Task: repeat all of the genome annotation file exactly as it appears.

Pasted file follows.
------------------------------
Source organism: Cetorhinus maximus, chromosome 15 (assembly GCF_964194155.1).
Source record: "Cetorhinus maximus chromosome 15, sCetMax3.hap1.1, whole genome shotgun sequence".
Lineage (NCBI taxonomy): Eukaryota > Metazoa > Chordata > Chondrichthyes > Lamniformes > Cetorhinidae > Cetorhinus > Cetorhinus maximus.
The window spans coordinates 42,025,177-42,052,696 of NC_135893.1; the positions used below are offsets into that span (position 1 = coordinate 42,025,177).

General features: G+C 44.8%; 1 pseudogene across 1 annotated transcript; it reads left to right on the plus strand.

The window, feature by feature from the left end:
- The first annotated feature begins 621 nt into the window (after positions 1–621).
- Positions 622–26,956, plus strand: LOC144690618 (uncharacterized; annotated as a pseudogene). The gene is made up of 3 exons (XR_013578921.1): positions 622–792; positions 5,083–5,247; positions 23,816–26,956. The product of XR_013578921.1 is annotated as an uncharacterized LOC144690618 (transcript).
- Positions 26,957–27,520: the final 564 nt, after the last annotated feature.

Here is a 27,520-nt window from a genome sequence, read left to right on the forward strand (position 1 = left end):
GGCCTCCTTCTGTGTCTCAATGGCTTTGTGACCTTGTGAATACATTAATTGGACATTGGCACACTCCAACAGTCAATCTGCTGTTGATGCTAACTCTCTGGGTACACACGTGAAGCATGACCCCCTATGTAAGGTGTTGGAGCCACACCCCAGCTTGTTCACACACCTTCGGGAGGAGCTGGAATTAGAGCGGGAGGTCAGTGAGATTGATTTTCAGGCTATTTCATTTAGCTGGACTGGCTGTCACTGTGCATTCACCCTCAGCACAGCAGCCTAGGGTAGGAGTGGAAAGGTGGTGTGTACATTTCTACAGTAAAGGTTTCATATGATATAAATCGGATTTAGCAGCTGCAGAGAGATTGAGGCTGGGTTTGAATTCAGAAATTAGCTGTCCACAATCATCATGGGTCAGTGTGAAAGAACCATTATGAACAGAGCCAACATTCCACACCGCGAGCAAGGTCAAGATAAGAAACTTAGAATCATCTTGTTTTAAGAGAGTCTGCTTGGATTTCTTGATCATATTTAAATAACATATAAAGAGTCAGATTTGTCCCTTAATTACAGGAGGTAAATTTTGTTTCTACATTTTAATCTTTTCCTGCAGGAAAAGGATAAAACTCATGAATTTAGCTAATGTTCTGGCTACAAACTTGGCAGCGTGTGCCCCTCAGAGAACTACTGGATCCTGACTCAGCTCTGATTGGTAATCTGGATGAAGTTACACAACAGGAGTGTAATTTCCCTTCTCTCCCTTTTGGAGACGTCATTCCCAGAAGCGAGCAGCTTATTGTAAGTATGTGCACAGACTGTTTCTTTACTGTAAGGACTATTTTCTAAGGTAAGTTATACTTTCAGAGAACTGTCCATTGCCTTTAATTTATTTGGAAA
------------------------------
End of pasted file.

Source organism: Cetorhinus maximus, chromosome 15 (assembly GCF_964194155.1).
Source record: "Cetorhinus maximus chromosome 15, sCetMax3.hap1.1, whole genome shotgun sequence".
Lineage (NCBI taxonomy): Eukaryota > Metazoa > Chordata > Chondrichthyes > Lamniformes > Cetorhinidae > Cetorhinus > Cetorhinus maximus.
The window spans coordinates 42,025,177-42,052,696 of NC_135893.1; the positions used below are offsets into that span (position 1 = coordinate 42,025,177).

General features: G+C 44.8%; 1 pseudogene across 1 annotated transcript; it reads left to right on the plus strand.

The window, feature by feature from the left end:
- The first annotated feature begins 621 nt into the window (after positions 1–621).
- Positions 622–26,956, plus strand: LOC144690618 (uncharacterized; annotated as a pseudogene). The gene is made up of 3 exons (XR_013578921.1): positions 622–792; positions 5,083–5,247; positions 23,816–26,956. The product of XR_013578921.1 is annotated as an uncharacterized LOC144690618 (transcript).
- Positions 26,957–27,520: the final 564 nt, after the last annotated feature.

Here is a 27,520-nt window from a genome sequence, read left to right on the forward strand (position 1 = left end):
GGCCTCCTTCTGTGTCTCAATGGCTTTGTGACCTTGTGAATACATTAATTGGACATTGGCACACTCCAACAGTCAATCTGCTGTTGATGCTAACTCTCTGGGTACACACGTGAAGCATGACCCCCTATGTAAGGTGTTGGAGCCACACCCCAGCTTGTTCACACACCTTCGGGAGGAGCTGGAATTAGAGCGGGAGGTCAGTGAGATTGATTTTCAGGCTATTTCATTTAGCTGGACTGGCTGTCACTGTGCATTCACCCTCAGCACAGCAGCCTAGGGTAGGAGTGGAAAGGTGGTGTGTACATTTCTACAGTAAAGGTTTCATATGATATAAATCGGATTTAGCAGCTGCAGAGAGATTGAGGCTGGGTTTGAATTCAGAAATTAGCTGTCCACAATCATCATGGGTCAGTGTGAAAGAACCATTATGAACAGAGCCAACATTCCACACCGCGAGCAAGGTCAAGATAAGAAACTTAGAATCATCTTGTTTTAAGAGAGTCTGCTTGGATTTCTTGATCATATTTAAATAACATATAAAGAGTCAGATTTGTCCCTTAATTACAGGAGGTAAATTTTGTTTCTACATTTTAATCTTTTCCTGCAGGAAAAGGATAAAACTCATGAATTTAGCTAATGTTCTGGCTACAAACTTGGCAGCGTGTGCCCCTCAGAGAACTACTGGATCCTGACTCAGCTCTGATTGGTAATCTGGATGAAGTTACACAACAGGAGTGTAATTTCCCTTCTCTCCCTTTTGGAGACGTCATTCCCAGAAGCGAGCAGCTTATTGTAAGTATGTGCACAGACTGTTTCTTTACTGTAAGGACTATTTTCTAAGGTAAGTTATACTTTCAGAGAACTGTCCATTGCCTTTAATTTATTTGGAAA